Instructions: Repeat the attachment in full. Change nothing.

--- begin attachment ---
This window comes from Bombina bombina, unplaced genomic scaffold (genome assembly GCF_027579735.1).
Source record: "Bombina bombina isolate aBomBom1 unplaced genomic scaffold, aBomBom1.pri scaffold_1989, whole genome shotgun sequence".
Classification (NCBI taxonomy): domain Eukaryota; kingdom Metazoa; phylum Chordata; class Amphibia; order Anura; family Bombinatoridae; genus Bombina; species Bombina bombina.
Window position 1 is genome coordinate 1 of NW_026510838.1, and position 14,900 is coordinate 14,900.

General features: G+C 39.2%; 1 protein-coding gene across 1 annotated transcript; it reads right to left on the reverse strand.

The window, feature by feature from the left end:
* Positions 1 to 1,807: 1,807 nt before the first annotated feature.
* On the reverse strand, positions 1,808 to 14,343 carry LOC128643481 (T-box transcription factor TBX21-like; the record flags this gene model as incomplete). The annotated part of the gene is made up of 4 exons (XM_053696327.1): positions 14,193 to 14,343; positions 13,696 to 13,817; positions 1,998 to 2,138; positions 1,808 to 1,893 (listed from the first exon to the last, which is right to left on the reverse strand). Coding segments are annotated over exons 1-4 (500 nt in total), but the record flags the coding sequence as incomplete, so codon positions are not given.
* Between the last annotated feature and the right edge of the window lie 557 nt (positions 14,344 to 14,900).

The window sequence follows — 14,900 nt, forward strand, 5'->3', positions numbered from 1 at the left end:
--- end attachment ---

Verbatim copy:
This window comes from Bombina bombina, unplaced genomic scaffold (genome assembly GCF_027579735.1).
Source record: "Bombina bombina isolate aBomBom1 unplaced genomic scaffold, aBomBom1.pri scaffold_1989, whole genome shotgun sequence".
Classification (NCBI taxonomy): domain Eukaryota; kingdom Metazoa; phylum Chordata; class Amphibia; order Anura; family Bombinatoridae; genus Bombina; species Bombina bombina.
Window position 1 is genome coordinate 1 of NW_026510838.1, and position 14,900 is coordinate 14,900.

General features: G+C 39.2%; 1 protein-coding gene across 1 annotated transcript; it reads right to left on the reverse strand.

The window, feature by feature from the left end:
* Positions 1 to 1,807: 1,807 nt before the first annotated feature.
* On the reverse strand, positions 1,808 to 14,343 carry LOC128643481 (T-box transcription factor TBX21-like; the record flags this gene model as incomplete). The annotated part of the gene is made up of 4 exons (XM_053696327.1): positions 14,193 to 14,343; positions 13,696 to 13,817; positions 1,998 to 2,138; positions 1,808 to 1,893 (listed from the first exon to the last, which is right to left on the reverse strand). Coding segments are annotated over exons 1-4 (500 nt in total), but the record flags the coding sequence as incomplete, so codon positions are not given.
* Between the last annotated feature and the right edge of the window lie 557 nt (positions 14,344 to 14,900).

The window sequence follows — 14,900 nt, forward strand, 5'->3', positions numbered from 1 at the left end: